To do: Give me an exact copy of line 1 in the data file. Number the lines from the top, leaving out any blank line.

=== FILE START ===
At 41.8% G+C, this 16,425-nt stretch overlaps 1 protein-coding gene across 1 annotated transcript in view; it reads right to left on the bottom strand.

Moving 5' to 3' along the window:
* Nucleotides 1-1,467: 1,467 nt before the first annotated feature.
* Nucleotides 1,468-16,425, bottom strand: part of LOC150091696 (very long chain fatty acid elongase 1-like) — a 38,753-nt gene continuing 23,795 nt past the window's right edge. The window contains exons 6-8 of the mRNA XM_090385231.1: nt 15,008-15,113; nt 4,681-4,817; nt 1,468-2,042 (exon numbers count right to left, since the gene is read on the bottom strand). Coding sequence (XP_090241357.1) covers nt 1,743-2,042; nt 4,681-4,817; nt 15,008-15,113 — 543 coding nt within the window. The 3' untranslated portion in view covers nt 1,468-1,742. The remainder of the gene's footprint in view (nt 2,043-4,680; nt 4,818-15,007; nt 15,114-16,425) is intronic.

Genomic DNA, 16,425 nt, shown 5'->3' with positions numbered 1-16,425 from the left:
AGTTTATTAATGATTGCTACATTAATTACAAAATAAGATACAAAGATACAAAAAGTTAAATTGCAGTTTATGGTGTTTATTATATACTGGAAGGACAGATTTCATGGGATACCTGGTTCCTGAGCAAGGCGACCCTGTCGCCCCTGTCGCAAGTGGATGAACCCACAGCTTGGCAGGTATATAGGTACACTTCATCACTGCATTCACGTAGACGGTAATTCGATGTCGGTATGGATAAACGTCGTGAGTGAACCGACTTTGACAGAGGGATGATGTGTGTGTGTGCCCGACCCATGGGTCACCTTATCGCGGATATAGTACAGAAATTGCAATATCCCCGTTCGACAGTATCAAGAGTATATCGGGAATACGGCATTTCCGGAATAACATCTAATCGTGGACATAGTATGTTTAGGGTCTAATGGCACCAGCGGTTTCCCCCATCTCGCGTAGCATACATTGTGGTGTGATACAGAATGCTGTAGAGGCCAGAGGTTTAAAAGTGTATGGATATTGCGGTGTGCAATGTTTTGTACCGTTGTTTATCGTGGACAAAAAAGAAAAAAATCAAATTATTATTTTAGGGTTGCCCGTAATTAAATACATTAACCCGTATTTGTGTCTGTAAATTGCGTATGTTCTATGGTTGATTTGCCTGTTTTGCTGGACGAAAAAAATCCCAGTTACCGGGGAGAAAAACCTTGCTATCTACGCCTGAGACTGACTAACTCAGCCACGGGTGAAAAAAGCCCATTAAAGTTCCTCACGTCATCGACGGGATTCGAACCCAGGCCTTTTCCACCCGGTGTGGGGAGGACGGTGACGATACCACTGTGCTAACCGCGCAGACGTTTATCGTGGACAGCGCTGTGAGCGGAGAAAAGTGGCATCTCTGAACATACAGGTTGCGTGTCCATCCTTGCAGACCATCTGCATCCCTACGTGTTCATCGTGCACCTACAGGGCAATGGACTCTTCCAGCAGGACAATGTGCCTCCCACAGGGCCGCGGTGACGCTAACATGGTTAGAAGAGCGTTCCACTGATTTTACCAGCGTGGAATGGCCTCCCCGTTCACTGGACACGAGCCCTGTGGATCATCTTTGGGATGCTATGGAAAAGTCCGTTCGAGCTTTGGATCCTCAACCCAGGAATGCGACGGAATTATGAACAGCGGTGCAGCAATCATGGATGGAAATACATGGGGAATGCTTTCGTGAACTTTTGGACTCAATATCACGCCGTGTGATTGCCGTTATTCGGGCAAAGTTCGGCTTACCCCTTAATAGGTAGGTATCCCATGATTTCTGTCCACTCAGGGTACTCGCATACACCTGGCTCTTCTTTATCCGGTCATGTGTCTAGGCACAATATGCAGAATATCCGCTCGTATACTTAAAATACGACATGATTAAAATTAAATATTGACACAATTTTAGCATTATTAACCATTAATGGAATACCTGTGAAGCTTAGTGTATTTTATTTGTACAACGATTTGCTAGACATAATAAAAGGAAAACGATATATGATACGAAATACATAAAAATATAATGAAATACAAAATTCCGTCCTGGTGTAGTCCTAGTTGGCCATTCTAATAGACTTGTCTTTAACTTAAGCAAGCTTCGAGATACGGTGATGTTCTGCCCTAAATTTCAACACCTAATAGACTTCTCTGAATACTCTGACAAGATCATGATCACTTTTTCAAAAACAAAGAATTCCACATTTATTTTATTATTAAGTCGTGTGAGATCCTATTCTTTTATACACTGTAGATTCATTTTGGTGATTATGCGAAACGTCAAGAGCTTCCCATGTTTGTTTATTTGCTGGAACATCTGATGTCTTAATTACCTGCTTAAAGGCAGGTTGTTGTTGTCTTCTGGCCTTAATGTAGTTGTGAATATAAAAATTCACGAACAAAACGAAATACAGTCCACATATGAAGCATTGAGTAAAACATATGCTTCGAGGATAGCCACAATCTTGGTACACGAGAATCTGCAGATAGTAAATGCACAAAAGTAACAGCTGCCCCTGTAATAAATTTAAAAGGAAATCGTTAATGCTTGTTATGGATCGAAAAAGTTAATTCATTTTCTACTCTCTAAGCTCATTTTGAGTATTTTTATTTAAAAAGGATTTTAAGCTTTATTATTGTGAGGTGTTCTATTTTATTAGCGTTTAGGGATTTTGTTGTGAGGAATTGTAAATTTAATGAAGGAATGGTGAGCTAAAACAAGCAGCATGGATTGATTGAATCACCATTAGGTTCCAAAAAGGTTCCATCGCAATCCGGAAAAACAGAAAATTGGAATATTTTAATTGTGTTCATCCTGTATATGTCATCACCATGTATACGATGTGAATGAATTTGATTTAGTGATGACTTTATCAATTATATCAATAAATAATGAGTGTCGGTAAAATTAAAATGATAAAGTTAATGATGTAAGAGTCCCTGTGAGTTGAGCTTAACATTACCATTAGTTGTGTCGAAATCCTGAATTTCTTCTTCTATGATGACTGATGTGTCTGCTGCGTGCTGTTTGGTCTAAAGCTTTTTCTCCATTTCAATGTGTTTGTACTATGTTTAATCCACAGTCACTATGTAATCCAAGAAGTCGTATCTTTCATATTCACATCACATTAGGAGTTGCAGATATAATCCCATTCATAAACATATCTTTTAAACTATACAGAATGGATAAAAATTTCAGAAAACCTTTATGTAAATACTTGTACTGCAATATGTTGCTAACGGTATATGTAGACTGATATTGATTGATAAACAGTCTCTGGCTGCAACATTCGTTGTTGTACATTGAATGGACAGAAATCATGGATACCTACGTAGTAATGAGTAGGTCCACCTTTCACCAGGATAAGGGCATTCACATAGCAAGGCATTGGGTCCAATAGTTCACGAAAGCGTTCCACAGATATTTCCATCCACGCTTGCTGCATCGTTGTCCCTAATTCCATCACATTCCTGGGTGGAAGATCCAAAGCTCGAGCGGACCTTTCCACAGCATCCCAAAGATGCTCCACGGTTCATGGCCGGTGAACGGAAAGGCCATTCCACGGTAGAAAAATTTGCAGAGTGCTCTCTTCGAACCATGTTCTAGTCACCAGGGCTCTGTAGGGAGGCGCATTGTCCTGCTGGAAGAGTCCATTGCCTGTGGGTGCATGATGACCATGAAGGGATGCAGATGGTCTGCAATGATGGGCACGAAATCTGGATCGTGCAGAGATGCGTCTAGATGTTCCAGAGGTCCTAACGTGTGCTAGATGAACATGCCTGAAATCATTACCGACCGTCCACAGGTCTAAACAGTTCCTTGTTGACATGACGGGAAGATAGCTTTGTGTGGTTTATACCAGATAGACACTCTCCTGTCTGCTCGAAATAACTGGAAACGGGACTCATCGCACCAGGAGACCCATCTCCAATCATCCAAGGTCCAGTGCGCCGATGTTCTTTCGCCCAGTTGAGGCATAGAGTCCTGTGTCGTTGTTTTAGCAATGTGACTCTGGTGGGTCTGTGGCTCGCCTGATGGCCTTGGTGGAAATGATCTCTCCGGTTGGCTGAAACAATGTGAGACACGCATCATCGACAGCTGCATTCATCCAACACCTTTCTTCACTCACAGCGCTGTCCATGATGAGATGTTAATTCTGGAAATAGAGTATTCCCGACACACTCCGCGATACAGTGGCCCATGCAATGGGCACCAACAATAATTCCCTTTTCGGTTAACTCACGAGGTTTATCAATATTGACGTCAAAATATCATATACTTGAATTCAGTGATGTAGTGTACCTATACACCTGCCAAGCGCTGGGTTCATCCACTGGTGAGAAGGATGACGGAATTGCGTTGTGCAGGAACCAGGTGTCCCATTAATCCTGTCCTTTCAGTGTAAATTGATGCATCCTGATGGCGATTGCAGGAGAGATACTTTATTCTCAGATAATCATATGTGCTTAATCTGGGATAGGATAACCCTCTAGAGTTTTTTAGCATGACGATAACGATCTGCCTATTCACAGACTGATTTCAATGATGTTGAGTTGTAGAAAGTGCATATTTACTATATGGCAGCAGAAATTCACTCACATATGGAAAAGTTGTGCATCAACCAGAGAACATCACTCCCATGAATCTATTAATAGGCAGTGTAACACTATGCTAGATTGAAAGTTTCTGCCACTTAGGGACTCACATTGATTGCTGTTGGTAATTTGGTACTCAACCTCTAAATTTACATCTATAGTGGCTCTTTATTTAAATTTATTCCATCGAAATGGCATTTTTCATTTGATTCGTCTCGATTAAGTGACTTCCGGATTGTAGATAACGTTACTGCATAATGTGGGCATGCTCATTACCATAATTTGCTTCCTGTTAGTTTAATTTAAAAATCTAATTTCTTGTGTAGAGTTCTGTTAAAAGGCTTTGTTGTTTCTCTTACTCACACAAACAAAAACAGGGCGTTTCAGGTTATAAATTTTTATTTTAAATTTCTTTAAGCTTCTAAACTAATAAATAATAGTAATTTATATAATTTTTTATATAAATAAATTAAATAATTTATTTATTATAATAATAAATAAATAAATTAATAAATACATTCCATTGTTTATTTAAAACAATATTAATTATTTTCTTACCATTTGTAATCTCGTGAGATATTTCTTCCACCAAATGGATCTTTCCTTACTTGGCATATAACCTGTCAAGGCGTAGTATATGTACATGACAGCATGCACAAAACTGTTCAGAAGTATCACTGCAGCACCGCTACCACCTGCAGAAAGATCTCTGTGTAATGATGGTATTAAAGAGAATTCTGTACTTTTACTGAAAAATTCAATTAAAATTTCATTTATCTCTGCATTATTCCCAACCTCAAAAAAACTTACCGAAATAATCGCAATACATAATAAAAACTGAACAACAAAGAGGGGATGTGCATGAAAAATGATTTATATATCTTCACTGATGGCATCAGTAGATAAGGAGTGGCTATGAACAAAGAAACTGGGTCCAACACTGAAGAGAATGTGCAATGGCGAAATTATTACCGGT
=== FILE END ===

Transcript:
At 41.8% G+C, this 16,425-nt stretch overlaps 1 protein-coding gene across 1 annotated transcript in view; it reads right to left on the bottom strand.